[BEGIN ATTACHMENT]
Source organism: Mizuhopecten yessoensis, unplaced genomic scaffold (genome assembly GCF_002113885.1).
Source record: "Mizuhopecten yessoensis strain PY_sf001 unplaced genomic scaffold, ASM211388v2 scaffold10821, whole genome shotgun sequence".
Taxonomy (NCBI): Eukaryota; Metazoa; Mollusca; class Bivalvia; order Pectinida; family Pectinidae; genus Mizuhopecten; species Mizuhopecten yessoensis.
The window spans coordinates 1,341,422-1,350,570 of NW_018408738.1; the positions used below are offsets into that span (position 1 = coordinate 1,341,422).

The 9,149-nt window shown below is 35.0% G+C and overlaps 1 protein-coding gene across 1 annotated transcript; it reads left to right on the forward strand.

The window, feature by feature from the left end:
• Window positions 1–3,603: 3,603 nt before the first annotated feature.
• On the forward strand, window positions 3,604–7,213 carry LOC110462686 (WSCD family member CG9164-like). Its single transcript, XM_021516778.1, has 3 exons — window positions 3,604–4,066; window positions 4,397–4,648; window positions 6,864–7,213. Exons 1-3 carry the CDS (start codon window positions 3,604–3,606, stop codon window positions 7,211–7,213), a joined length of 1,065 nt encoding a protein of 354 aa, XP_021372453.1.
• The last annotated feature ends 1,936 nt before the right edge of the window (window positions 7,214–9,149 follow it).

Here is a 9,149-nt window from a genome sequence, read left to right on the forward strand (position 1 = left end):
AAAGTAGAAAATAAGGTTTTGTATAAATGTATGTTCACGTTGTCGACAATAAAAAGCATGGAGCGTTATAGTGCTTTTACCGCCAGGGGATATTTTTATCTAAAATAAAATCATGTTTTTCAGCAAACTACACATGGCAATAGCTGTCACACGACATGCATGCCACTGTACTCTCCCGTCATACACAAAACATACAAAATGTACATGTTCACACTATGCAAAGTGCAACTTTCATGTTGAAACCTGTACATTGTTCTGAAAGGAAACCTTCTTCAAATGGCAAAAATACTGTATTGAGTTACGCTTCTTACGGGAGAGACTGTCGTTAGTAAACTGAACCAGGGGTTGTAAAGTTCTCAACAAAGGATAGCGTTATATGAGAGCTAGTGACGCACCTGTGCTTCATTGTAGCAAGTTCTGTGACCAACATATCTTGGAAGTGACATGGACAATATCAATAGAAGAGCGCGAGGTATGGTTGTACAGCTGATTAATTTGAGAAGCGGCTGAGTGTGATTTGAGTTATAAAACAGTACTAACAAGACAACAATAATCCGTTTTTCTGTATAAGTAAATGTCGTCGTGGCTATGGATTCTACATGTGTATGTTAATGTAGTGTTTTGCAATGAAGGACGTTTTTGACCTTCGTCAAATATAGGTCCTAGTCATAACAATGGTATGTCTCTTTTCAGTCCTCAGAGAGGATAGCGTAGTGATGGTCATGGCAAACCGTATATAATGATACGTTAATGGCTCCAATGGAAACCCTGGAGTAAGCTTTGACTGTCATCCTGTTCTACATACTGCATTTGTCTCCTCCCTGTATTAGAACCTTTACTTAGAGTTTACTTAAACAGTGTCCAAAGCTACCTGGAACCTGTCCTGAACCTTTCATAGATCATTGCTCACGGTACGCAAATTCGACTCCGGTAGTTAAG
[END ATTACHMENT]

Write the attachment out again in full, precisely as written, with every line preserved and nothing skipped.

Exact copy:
Source organism: Mizuhopecten yessoensis, unplaced genomic scaffold (genome assembly GCF_002113885.1).
Source record: "Mizuhopecten yessoensis strain PY_sf001 unplaced genomic scaffold, ASM211388v2 scaffold10821, whole genome shotgun sequence".
Taxonomy (NCBI): Eukaryota; Metazoa; Mollusca; class Bivalvia; order Pectinida; family Pectinidae; genus Mizuhopecten; species Mizuhopecten yessoensis.
The window spans coordinates 1,341,422-1,350,570 of NW_018408738.1; the positions used below are offsets into that span (position 1 = coordinate 1,341,422).

The 9,149-nt window shown below is 35.0% G+C and overlaps 1 protein-coding gene across 1 annotated transcript; it reads left to right on the forward strand.

The window, feature by feature from the left end:
• Window positions 1–3,603: 3,603 nt before the first annotated feature.
• On the forward strand, window positions 3,604–7,213 carry LOC110462686 (WSCD family member CG9164-like). Its single transcript, XM_021516778.1, has 3 exons — window positions 3,604–4,066; window positions 4,397–4,648; window positions 6,864–7,213. Exons 1-3 carry the CDS (start codon window positions 3,604–3,606, stop codon window positions 7,211–7,213), a joined length of 1,065 nt encoding a protein of 354 aa, XP_021372453.1.
• The last annotated feature ends 1,936 nt before the right edge of the window (window positions 7,214–9,149 follow it).

Here is a 9,149-nt window from a genome sequence, read left to right on the forward strand (position 1 = left end):
AAAGTAGAAAATAAGGTTTTGTATAAATGTATGTTCACGTTGTCGACAATAAAAAGCATGGAGCGTTATAGTGCTTTTACCGCCAGGGGATATTTTTATCTAAAATAAAATCATGTTTTTCAGCAAACTACACATGGCAATAGCTGTCACACGACATGCATGCCACTGTACTCTCCCGTCATACACAAAACATACAAAATGTACATGTTCACACTATGCAAAGTGCAACTTTCATGTTGAAACCTGTACATTGTTCTGAAAGGAAACCTTCTTCAAATGGCAAAAATACTGTATTGAGTTACGCTTCTTACGGGAGAGACTGTCGTTAGTAAACTGAACCAGGGGTTGTAAAGTTCTCAACAAAGGATAGCGTTATATGAGAGCTAGTGACGCACCTGTGCTTCATTGTAGCAAGTTCTGTGACCAACATATCTTGGAAGTGACATGGACAATATCAATAGAAGAGCGCGAGGTATGGTTGTACAGCTGATTAATTTGAGAAGCGGCTGAGTGTGATTTGAGTTATAAAACAGTACTAACAAGACAACAATAATCCGTTTTTCTGTATAAGTAAATGTCGTCGTGGCTATGGATTCTACATGTGTATGTTAATGTAGTGTTTTGCAATGAAGGACGTTTTTGACCTTCGTCAAATATAGGTCCTAGTCATAACAATGGTATGTCTCTTTTCAGTCCTCAGAGAGGATAGCGTAGTGATGGTCATGGCAAACCGTATATAATGATACGTTAATGGCTCCAATGGAAACCCTGGAGTAAGCTTTGACTGTCATCCTGTTCTACATACTGCATTTGTCTCCTCCCTGTATTAGAACCTTTACTTAGAGTTTACTTAAACAGTGTCCAAAGCTACCTGGAACCTGTCCTGAACCTTTCATAGATCATTGCTCACGGTACGCAAATTCGACTCCGGTAGTTAAG